Skip to main content

Saudi Arabia arrests 2 on suspicion of planning suicide attacks

From Mohammed Jamjoom, CNN
August 9, 2013 -- Updated 1813 GMT (0213 HKT)
STORY HIGHLIGHTS
  • One of the men is reportedly from Chad, the other from Yemen
  • The news comes just days after the United States issued a worldwide travel alert
  • An investigation is ongoing

(CNN) -- Saudi Arabia said Thursday it has arrested two men on suspicion of planning suicide attacks.

One of the men is from Chad, the other from Yemen, the state-run SPA news agency reported. Neither was identified by name.

"They were discussing suicide terrorist acts -- but it's not clear where or when those attacks would take place. We are still investigating," Maj. Gen. Mansour Al-Turki, spokesman for the Saudi Interior Ministry, told CNN.

"We are trying to find out more about what they were discussing with other al Qaeda elements outside the country," he said.

The news comes just days after the United States issued a worldwide travel alert, closing almost two dozen embassies and consulates in the region Sunday, with many remaining shut for the rest of the week.

Neither the spokesman nor the SPA connected the arrests to that event.

"We have passed this information as soon as we got it to other possible countries that might be targeted -- to all the countries who are probable targets or whose interests are probable targets. We informed them all of the information we gathered," al-Turki said.

The suspects had computers, electronic equipment and cell phones, which they used to communicate -- through codes messages and social media -- about imminent attacks, SPA reported.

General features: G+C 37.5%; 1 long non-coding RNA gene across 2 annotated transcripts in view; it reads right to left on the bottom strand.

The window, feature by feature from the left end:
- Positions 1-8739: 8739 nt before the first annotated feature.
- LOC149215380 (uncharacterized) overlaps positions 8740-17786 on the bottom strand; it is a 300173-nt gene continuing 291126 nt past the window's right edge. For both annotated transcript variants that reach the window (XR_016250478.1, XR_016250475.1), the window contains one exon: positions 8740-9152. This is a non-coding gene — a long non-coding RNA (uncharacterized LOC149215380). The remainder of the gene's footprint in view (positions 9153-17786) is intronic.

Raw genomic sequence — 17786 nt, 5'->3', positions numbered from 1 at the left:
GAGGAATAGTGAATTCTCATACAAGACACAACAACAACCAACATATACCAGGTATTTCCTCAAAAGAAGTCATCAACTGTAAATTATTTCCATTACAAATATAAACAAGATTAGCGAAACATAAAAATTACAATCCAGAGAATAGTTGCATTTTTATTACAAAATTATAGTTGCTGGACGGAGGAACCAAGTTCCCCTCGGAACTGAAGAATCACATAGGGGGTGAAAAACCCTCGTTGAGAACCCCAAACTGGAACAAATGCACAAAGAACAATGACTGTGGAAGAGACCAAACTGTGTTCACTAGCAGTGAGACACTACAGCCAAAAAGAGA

CNN's Yousuf Basil contributed to this report.

ADVERTISEMENT
Part of complete coverage on
July 12, 2014 -- Updated 0008 GMT (0808 HKT)
Tichleman 1
A makeup artist, writer and model who loves monkeys and struggles with demons.
July 11, 2014 -- Updated 1342 GMT (2142 HKT)
Lionel Messi's ability is not in question -- but will the World Cup final allow him to emerge from another footballing legend's shadow?
July 11, 2014 -- Updated 1029 GMT (1829 HKT)
Why are Iraqi politicians dragging their feet while ISIS militants fortify their foothold across the country?
July 11, 2014 -- Updated 1332 GMT (2132 HKT)
An elephant, who was chained for 50 years, cries tears of joy after being freed in India. CNN's Sumnima Udas reports.
July 11, 2014 -- Updated 0732 GMT (1532 HKT)
Beneath a dusty town in northeastern Pakistan, CNN explores a cold labyrinth of hidden tunnels that was once a safe haven for militants.
July 10, 2014 -- Updated 2249 GMT (0649 HKT)
CNN's Ravi Agrawal asks whether Narendra Modi can harness the country's potential to finally deliver growth.
July 10, 2014 -- Updated 0444 GMT (1244 HKT)
CNN's Ben Wedeman visits the Yazji family and finds out what it's like living life in the middle of conflict.
July 9, 2014 -- Updated 1423 GMT (2223 HKT)
Israel has deployed its Iron Dome defense system to halt incoming rockets. Here's how it works.
Even those who aren't in the line of fire feel the effects of the chaos that has engulfed Iraq since extremists attacked.
CNN joins the fight to end modern-day slavery by shining a spotlight on its horrors and highlighting success stories.
Browse through images from CNN teams around the world that you don't always see on news reports.
July 11, 2014 -- Updated 1634 GMT (0034 HKT)
People walk with their luggage at the Maiquetia international airport that serves Caracas on July 3, 2014. A survey by pollster Datanalisis revealed that 25% of the population surveyed (end of May) has at least one family member or friend who has emigrated from the country. AFP PHOTO/Leo RAMIREZ (Photo credit should read LEO RAMIREZ/AFP/Getty Images)
Plane passengers are used to paying additional fees, but one airport in Venezuela is now charging for the ultimate hidden extra -- air.
ADVERTISEMENT